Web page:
Ranking Member Beyer’s Opening Statement for Hearing on DHS Directive on Kaspersky Labs
(Washington, DC) – Today, the House Committee on Science, Space, and Technology’s Subcommittee on Oversight is holding a hearing titled, “Bolstering the Government’s Cybersecurity: A Survey of Compliance with the DHS Directive.”
Ranking Member of the Oversight Subcommittee, Congressman Don Beyer’s (D-VA), opening statement for the record is below.
Thank you, Chairman LaHood.
Three weeks ago we held a hearing on security concerns related to the use of Kaspersky Lab software on federal computer networks. I think most Members across the aisle agreed that using the services or software of Kaspersky Lab, a Moscow-based company that reportedly has close ties to Russian intelligence services, on federal networks presents risks not worth taking. Back in September, the Department of Homeland Security also recognized this, and issued a directive to federal agencies to identify and initiate actions to remove Kaspersky Lab software from their networks.
I understand that we’re holding this hearing as a follow-up to ensure that our federal agencies are complying with the DHS directive in a timely manner, which is important given the grave risks. However, it seems that in holding a second oversight hearing on solely Kaspersky Lab products, we’re missing the forest for the trees. Kaspersky products are not the biggest security risk we face from Russia. As I mentioned at our last hearing, and as we saw throughout the 2016 election cycle, cybersecurity is no longer just about defending our data—it is, on a larger scale, about defending our democracy from unwanted foreign influence and disinformation campaigns.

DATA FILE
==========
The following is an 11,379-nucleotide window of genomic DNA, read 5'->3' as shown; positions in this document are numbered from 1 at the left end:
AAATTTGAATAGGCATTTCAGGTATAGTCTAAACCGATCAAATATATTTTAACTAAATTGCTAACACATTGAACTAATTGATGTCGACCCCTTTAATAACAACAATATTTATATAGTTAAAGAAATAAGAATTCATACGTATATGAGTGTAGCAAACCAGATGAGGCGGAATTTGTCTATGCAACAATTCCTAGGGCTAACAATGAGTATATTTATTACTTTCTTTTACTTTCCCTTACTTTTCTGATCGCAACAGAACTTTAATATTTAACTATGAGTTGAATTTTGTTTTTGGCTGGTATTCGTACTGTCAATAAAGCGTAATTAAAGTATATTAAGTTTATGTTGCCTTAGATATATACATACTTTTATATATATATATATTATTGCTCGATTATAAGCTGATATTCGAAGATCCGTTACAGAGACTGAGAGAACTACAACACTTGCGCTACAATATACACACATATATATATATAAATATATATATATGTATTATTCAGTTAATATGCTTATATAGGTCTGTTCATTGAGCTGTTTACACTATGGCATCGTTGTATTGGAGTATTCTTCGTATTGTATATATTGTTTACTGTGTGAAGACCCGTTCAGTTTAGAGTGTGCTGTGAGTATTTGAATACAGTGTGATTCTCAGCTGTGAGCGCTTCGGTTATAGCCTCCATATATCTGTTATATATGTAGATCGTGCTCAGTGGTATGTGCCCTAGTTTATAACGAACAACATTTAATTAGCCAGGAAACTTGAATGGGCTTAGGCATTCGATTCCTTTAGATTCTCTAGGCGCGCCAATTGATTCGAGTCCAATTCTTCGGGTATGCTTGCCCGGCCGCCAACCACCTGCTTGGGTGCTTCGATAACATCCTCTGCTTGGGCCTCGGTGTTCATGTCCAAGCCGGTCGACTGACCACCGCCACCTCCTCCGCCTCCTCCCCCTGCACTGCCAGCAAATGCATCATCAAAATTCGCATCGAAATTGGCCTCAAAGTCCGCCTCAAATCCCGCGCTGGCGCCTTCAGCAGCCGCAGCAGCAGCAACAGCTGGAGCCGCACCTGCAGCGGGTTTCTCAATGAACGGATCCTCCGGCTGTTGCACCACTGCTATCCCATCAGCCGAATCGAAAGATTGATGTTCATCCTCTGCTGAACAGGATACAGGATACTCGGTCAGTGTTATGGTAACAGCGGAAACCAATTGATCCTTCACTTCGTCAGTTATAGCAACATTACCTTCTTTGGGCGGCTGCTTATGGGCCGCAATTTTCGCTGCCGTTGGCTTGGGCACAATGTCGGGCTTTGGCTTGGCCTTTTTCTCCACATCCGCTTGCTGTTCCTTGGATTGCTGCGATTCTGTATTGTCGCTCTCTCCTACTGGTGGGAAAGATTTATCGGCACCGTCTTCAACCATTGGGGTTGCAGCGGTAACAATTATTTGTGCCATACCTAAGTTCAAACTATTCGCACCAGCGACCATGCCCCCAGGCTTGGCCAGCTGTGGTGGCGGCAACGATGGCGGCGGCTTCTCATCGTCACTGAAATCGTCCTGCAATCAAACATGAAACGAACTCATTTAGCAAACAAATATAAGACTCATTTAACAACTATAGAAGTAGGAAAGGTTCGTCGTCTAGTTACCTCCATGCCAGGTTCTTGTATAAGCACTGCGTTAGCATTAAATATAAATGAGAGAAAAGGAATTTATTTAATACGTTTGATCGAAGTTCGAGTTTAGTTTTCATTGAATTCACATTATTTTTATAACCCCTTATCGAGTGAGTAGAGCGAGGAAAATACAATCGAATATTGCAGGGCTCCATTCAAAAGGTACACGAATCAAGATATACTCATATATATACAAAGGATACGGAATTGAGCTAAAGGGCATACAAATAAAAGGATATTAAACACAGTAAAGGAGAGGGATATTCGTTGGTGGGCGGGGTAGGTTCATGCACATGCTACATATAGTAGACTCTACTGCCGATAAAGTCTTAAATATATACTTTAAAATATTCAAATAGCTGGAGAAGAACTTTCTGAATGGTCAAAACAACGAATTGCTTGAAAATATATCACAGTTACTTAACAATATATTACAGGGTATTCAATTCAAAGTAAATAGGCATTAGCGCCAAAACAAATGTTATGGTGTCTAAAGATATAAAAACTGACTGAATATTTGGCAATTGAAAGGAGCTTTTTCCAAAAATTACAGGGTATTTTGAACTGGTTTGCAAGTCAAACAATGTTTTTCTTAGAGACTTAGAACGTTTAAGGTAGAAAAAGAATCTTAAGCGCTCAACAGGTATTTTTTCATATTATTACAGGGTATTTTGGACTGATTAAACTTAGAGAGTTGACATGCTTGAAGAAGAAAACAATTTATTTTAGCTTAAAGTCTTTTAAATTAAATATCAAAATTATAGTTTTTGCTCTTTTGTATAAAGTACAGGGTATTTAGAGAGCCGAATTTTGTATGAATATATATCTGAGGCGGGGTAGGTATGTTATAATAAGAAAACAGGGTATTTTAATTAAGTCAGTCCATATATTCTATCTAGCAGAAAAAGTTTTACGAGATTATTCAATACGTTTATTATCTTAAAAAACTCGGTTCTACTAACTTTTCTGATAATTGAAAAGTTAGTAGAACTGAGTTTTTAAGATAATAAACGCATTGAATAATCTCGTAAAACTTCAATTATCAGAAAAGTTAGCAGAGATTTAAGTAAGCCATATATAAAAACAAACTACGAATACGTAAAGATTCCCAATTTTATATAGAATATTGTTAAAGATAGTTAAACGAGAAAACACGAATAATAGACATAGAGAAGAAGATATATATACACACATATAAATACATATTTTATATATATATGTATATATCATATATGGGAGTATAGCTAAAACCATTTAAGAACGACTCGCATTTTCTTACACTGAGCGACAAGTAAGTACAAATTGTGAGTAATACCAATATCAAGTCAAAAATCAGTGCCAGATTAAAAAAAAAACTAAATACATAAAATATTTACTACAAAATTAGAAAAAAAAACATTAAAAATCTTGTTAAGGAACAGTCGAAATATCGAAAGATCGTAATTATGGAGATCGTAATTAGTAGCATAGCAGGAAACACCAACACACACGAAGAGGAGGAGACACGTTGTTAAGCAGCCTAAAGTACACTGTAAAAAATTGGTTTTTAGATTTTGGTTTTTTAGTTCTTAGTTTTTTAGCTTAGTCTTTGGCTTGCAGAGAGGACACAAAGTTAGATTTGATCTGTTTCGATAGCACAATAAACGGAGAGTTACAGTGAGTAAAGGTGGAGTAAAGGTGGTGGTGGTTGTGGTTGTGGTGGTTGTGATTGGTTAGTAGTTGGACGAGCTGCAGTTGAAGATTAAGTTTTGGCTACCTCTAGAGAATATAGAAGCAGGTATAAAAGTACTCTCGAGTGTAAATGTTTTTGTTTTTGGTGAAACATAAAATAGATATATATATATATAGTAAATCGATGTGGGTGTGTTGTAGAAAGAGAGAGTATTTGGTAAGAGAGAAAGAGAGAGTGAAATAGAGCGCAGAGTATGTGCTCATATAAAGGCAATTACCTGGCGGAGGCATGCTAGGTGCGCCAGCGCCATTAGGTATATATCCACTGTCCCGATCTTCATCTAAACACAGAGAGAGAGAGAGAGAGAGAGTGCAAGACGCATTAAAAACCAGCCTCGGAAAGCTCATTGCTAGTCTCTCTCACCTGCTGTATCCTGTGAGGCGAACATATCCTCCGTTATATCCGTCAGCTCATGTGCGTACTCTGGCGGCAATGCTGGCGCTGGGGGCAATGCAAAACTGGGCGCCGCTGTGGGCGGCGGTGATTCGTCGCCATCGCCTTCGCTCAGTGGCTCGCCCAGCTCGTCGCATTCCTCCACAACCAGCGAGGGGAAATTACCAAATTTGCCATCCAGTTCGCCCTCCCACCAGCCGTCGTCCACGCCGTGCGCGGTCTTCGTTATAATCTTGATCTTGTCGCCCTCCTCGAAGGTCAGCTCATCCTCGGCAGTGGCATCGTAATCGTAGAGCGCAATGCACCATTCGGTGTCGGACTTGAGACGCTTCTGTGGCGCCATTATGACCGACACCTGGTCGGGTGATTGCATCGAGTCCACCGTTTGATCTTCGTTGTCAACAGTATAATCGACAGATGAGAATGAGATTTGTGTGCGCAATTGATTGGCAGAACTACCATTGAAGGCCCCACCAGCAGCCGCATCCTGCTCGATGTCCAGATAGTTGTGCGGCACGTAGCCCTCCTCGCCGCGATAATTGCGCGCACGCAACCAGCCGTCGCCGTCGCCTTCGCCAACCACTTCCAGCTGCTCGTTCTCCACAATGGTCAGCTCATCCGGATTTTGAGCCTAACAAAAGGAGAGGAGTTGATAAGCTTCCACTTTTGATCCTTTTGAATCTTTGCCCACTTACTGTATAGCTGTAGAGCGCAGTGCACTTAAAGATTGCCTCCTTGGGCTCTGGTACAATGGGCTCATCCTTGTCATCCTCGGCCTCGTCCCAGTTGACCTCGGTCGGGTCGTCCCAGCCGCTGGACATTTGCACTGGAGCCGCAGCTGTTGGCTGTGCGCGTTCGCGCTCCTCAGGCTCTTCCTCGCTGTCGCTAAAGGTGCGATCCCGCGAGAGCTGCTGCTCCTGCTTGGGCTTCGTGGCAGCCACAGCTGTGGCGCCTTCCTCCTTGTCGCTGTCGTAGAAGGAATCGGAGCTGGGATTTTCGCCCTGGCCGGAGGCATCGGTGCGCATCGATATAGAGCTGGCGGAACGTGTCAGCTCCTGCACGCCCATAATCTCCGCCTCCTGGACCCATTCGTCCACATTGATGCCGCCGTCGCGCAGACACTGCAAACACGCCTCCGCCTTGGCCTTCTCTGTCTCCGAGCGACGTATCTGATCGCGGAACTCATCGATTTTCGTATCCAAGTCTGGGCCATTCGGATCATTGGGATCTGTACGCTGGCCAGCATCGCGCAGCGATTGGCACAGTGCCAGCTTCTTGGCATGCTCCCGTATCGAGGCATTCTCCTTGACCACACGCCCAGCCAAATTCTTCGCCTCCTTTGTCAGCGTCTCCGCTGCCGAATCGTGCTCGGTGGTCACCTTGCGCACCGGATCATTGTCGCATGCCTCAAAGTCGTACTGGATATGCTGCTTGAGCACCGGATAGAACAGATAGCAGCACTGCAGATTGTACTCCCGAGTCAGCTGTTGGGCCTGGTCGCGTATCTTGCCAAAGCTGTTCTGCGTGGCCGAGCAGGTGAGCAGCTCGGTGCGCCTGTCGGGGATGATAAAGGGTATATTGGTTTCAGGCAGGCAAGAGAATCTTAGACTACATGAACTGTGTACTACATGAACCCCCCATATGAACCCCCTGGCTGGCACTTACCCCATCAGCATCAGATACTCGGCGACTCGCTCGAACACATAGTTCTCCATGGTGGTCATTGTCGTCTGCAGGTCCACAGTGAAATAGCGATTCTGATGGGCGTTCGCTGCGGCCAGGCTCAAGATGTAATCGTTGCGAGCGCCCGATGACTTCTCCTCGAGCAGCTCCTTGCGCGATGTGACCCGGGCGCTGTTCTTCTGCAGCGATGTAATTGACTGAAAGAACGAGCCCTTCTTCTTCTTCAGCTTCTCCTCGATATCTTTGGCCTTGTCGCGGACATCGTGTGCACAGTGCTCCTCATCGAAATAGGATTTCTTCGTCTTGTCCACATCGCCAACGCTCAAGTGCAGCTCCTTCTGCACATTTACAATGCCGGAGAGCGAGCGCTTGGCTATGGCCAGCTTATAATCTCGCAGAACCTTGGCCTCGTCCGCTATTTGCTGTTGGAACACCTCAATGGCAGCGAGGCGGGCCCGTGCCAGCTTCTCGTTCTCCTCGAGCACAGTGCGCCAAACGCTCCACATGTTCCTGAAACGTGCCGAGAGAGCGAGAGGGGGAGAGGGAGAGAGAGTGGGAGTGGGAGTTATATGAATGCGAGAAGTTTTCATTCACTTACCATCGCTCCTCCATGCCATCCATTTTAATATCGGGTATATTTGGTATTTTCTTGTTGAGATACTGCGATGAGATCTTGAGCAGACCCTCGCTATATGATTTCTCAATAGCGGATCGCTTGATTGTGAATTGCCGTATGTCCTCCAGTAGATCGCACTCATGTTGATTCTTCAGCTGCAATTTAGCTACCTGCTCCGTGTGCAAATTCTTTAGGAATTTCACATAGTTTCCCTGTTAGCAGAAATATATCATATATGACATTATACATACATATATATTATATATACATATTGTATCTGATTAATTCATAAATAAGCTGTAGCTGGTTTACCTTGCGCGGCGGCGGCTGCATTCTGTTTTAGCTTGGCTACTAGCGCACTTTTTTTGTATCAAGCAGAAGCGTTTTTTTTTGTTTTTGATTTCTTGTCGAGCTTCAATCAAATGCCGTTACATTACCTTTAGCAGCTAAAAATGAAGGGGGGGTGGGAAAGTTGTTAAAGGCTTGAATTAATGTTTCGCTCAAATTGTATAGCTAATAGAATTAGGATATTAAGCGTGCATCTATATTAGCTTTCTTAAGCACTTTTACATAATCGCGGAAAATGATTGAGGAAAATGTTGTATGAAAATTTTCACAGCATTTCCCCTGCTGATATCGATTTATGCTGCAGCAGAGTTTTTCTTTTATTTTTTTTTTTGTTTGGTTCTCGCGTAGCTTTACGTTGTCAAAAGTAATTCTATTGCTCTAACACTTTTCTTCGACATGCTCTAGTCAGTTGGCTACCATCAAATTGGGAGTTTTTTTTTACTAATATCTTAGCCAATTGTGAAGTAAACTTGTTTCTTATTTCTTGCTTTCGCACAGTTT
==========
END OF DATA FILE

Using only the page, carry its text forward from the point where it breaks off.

Instead of focusing just on Kaspersky Lab software, we should be examining how enemies of democracy are using communication technologies in new, precise and powerful ways to disrupt our democratic institutions and influence the American public. We should be specifically looking into how the Russians have done just this during the 2016 U.S. Presidential Election and how we can develop tools, technologies, and public awareness to diminish similar attacks in the future. We should also examine the state of our cyber security practices in defending our critical election infrastructure from covert interference and manipulation.
The House Science Committee has an important role in publicly addressing these issues. Mr. Chairman, at the last Kaspersky hearing, I requested that you hold a hearing on these larger issues, but I am asking once again today.
I am glad that at least one of our witnesses today will help put the security concerns regarding the use of Kaspersky Lab software in context and help us examine the broader Russian strategy of undermining our democratic institutions and influencing our democracy. Dr. Mark Jacobson, a professor at Georgetown University, has written frequently on the impact of Russia’s influence operations against the United States in the past few years. I look forward to his testimony.
I welcome all of our witnesses to today’s hearing. I am also attaching to my statement a Minority Staff Report that addresses Russia’s cyber influence campaign against the U.S. This report has already been shared with the Majority staff.
Thank you, Mr. Chairman. I yield back.